Jewelry and Hip Hop Meet Their Maker in Audiowear

 

By Nora Lewis Allen
Photography by Louise te Poele

Originally published in The Mercurial, 1/4/12

Rarely do art, music, culture and collaboration come together as flawlessly as they do in Audiowear, the latest project from Elasticbrand, a multi-dimensional design studio founded in Brooklyn, New York in 2006.  Audiowear, a collection of aerophone and idiophone musical jewelry that mimics actual instruments and can be played as such, includes a Trumpet bracelet, a Guiro cuff, a Whistle charm necklace, a Pan-flute collar, a Rattle bracelet, Xylophone bangles and a hip hop album created with Audiowear sounds.

Elasticbrand takes a very unique approach to their design conception and aesthetic.  Its founders, Arjen Noordeman and Christie Wright, both come with a long list of impressive accolades attached to their names and have worked for mass-market design companies like West Elm, Willams-Sonoma and Nickelodeon among others.  The Elasticbrand website describes a multi-dimensional approach that focuses on “brand identity design and positioning its application to various design outcomes.”

Noordeman described their work via email as “always functional,” but emphasized that Elasticbrand doesn’t just equate functionality with modernism by default.

“It’s not design that is devoid of vibrancy and personality,” he explained. “Not ‘form follows function’ so much, but perhaps something like ‘form follows personality.’”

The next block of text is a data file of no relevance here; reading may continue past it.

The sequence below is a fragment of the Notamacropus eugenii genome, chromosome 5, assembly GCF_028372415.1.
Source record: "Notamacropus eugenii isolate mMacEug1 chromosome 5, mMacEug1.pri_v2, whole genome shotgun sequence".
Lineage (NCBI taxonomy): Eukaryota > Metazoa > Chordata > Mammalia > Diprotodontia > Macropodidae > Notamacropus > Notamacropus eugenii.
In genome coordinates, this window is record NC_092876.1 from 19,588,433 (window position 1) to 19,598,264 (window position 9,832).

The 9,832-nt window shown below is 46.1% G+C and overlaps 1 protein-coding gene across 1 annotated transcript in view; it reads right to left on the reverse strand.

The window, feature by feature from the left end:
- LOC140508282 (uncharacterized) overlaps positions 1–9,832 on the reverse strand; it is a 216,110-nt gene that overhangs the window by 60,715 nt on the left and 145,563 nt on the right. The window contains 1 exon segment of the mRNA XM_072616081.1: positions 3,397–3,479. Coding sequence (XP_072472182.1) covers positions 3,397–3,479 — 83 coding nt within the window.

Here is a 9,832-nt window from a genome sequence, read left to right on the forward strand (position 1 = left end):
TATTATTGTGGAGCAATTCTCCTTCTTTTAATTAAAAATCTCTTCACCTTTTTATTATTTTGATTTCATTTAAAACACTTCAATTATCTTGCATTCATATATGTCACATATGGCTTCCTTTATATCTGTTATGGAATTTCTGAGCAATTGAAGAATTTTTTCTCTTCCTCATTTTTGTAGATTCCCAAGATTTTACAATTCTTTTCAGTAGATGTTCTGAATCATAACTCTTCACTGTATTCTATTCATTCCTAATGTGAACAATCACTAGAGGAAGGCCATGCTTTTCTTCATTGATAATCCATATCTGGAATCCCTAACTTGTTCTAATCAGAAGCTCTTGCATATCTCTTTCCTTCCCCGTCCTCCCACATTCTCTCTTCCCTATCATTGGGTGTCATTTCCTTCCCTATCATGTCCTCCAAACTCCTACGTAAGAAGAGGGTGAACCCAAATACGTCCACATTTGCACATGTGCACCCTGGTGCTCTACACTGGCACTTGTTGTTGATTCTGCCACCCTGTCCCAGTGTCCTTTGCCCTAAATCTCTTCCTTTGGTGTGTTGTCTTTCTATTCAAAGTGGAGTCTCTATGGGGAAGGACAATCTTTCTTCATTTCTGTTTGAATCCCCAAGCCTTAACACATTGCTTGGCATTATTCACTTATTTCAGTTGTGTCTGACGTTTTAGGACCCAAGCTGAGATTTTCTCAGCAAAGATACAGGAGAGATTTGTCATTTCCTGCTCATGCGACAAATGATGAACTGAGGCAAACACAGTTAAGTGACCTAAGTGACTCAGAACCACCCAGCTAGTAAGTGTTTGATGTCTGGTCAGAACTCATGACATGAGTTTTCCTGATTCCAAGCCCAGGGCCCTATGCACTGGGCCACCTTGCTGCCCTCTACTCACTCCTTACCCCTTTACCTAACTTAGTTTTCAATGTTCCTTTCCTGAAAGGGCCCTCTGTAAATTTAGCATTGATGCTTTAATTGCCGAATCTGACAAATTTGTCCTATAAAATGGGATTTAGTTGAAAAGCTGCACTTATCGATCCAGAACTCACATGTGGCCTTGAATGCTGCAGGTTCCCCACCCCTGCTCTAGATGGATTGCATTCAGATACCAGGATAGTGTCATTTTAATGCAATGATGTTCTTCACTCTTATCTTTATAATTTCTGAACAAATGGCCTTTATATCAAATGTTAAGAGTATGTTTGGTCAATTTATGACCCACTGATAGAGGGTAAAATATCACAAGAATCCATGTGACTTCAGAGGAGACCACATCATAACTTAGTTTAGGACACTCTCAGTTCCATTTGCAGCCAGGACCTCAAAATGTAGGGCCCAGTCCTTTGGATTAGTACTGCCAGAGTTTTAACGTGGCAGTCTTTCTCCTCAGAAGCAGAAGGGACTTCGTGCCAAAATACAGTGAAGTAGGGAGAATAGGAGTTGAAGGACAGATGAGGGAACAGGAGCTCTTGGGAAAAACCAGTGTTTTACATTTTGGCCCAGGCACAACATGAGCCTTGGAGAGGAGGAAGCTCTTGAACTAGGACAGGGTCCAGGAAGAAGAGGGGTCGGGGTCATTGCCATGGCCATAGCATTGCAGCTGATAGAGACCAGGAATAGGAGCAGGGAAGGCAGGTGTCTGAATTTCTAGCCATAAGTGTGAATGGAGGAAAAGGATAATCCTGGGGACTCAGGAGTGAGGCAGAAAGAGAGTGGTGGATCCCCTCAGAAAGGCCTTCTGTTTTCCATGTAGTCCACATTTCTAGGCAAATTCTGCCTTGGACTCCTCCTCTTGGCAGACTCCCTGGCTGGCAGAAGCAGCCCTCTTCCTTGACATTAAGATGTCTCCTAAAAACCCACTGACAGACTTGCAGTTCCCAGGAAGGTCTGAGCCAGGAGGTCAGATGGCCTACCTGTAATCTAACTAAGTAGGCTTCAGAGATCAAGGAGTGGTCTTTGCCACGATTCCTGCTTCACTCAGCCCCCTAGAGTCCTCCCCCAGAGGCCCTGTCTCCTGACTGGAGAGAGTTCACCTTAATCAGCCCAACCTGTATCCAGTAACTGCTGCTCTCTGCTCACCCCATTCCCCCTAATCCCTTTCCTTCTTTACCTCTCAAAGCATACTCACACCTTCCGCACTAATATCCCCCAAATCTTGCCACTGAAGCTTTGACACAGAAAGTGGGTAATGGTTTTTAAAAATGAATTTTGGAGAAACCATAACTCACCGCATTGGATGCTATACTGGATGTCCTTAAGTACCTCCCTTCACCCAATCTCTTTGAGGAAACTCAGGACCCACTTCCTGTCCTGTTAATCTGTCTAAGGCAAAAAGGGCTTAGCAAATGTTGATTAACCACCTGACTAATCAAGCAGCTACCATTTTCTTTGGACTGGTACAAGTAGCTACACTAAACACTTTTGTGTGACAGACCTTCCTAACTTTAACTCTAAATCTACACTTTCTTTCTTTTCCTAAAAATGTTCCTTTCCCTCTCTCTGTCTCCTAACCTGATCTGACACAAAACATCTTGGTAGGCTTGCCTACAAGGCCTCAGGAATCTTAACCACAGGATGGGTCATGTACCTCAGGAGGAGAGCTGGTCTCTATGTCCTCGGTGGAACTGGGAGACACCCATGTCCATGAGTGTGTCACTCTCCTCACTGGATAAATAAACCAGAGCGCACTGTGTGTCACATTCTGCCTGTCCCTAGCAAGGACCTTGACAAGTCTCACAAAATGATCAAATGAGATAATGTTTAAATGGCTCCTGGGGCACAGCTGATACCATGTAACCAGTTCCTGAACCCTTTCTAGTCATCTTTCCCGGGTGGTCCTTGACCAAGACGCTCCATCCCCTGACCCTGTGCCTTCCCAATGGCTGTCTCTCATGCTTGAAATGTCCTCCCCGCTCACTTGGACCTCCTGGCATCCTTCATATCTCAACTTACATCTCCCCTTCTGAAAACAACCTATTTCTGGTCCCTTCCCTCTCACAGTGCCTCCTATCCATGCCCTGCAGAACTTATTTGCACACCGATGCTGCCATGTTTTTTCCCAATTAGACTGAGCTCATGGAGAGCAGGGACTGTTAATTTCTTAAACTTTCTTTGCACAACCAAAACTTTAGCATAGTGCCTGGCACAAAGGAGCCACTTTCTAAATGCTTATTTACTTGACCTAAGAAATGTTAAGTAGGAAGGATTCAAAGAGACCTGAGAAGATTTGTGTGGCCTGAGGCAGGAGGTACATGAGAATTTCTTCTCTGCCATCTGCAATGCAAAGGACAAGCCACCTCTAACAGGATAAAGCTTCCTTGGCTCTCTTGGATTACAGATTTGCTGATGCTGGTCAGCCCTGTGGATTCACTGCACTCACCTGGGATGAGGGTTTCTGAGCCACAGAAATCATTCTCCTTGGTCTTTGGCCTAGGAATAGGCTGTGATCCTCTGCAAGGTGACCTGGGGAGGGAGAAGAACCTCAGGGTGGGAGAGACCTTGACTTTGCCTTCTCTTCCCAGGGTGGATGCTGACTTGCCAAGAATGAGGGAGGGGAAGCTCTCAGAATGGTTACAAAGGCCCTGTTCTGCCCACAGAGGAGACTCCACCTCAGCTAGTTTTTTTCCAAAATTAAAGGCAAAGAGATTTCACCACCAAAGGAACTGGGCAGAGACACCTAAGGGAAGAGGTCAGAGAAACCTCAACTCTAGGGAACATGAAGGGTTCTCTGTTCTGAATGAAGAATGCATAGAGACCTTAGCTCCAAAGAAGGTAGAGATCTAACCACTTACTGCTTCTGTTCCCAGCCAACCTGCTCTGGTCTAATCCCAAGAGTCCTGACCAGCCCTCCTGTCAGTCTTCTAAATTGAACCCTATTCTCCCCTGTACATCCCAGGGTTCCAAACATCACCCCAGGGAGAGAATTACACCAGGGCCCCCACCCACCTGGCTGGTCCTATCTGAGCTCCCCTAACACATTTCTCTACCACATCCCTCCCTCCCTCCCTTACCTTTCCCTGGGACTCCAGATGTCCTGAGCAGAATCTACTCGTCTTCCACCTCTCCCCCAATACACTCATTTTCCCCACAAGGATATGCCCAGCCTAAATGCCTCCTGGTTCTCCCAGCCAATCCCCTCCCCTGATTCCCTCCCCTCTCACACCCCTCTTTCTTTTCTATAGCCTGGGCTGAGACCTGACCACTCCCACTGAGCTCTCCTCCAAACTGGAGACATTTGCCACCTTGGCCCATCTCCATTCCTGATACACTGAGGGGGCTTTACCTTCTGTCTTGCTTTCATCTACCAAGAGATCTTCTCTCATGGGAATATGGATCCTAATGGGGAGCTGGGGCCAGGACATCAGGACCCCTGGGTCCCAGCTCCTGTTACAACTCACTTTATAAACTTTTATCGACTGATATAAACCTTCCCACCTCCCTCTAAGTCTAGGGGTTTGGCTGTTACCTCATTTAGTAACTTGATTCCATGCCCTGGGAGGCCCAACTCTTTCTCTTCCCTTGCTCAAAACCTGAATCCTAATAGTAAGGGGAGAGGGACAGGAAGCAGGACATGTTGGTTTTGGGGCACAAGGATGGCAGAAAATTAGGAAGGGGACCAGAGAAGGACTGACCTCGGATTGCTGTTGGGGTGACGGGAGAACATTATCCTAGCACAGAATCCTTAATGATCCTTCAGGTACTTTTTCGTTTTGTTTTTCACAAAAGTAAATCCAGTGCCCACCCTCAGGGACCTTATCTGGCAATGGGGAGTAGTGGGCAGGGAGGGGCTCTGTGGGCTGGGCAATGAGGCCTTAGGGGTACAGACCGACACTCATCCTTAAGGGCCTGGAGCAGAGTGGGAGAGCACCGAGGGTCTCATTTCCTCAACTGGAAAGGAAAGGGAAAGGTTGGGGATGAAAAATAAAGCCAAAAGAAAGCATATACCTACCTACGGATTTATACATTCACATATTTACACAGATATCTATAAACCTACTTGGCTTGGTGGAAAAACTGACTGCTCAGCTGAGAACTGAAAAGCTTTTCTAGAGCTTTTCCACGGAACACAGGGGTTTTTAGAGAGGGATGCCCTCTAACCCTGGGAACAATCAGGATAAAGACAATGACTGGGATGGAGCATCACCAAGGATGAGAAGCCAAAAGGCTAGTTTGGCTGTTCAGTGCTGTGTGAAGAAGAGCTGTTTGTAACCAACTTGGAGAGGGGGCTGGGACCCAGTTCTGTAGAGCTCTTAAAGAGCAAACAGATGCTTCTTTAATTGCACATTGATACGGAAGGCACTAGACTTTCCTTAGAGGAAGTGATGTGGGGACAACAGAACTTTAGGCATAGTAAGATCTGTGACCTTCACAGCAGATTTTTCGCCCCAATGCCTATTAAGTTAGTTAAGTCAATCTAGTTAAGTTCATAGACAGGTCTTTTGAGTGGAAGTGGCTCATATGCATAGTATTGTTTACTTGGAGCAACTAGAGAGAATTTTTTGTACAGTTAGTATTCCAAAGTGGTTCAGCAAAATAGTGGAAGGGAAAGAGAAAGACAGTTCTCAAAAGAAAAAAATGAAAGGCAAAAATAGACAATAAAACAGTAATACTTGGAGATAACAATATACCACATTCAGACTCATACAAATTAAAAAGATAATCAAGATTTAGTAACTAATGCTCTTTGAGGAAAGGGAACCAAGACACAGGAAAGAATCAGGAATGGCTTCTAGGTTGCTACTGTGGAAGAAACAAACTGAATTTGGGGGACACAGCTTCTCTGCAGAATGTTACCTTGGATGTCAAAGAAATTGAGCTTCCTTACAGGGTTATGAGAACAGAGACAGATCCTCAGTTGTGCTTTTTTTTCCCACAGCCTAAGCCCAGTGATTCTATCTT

But what then drives this design concept?

“We really like to deep dive into our subjects, figure out what motivates and drives the client, the musician, the film maker, whoever we work for. Why did they set out to do this, what makes them tick?”  Though this idea is certainly not unique to Elasticbrand as a client-driven company, their dedication to producing multi-faceted, progressive “experimental executions” is.

Audiowear came about from one such experimental inspiration.  Wright, who has an MFA in Ceramics from Cranbrook Academy of Art among other degrees, and Noordeman wanted to combine their love of ceramics and hip-hop into one wearable and playable jewelry collection.  After using Rhinoceros®, a Windows-based 3-D design software, to design six instruments that would bring out the acoustic quality of the clay, they printed the models on a 3-D ZPrinter 450.  The models were then used to create plaster molds that would create a ceramic form when liquid porcelain was poured into them.  After firing the pieces, they were able to use them to create an archive of sounds.

Noordeman and Wright, who describe themselves as “multi-faceted creatives with varied interests and specialisms” wanted to create at least one full-length song incorporating the Audiowear pieces from the genesis of the project, but didn’t expect to make an LP.  When they started reaching out to producers and MCs, however, the response was so enthusiastic that they decided to challenge themselves to make a full-length album.  This unrestrained creative spirit seems to be a cornerstone of the Elasticbrand philosophy—Noordeman and Wright originally tried to make their record out of clay.  After conducting many experiments attempting to cut sound into a clay plate, they settled on white vinyl.  

“While it was actually possible, there were two main problems: the grain of the clay material was so coarse that it overwhelmed the music in the grooves so you could barely hear it at all,” Noordeman mused. “Secondly, when you fire clay it shrinks 20% and the grooves become too narrow for the needle to get into.”

 Rising Sun Quest, a prominent local rapper based inWaterbury and one of the artists who Elasticbrand reached out to for the album, talked via phone about his experience on working on the project and with Elasticbrand, who had previously produced two of his music videos.